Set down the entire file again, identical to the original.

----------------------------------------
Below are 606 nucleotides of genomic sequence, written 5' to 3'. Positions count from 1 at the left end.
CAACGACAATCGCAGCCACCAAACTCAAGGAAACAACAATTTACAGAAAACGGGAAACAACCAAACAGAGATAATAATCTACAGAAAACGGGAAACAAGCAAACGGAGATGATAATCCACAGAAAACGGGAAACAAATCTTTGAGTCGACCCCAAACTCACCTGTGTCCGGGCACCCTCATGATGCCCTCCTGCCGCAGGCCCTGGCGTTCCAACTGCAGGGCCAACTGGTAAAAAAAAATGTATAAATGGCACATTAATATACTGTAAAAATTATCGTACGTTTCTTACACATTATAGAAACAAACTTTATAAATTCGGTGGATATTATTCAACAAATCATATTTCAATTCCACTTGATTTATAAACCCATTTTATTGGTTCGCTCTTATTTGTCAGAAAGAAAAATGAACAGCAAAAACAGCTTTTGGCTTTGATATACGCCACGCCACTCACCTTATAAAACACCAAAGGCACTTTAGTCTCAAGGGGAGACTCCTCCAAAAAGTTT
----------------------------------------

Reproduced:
Below are 606 nucleotides of genomic sequence, written 5' to 3'. Positions count from 1 at the left end.
CAACGACAATCGCAGCCACCAAACTCAAGGAAACAACAATTTACAGAAAACGGGAAACAACCAAACAGAGATAATAATCTACAGAAAACGGGAAACAAGCAAACGGAGATGATAATCCACAGAAAACGGGAAACAAATCTTTGAGTCGACCCCAAACTCACCTGTGTCCGGGCACCCTCATGATGCCCTCCTGCCGCAGGCCCTGGCGTTCCAACTGCAGGGCCAACTGGTAAAAAAAAATGTATAAATGGCACATTAATATACTGTAAAAATTATCGTACGTTTCTTACACATTATAGAAACAAACTTTATAAATTCGGTGGATATTATTCAACAAATCATATTTCAATTCCACTTGATTTATAAACCCATTTTATTGGTTCGCTCTTATTTGTCAGAAAGAAAAATGAACAGCAAAAACAGCTTTTGGCTTTGATATACGCCACGCCACTCACCTTATAAAACACCAAAGGCACTTTAGTCTCAAGGGGAGACTCCTCCAAAAAGTTT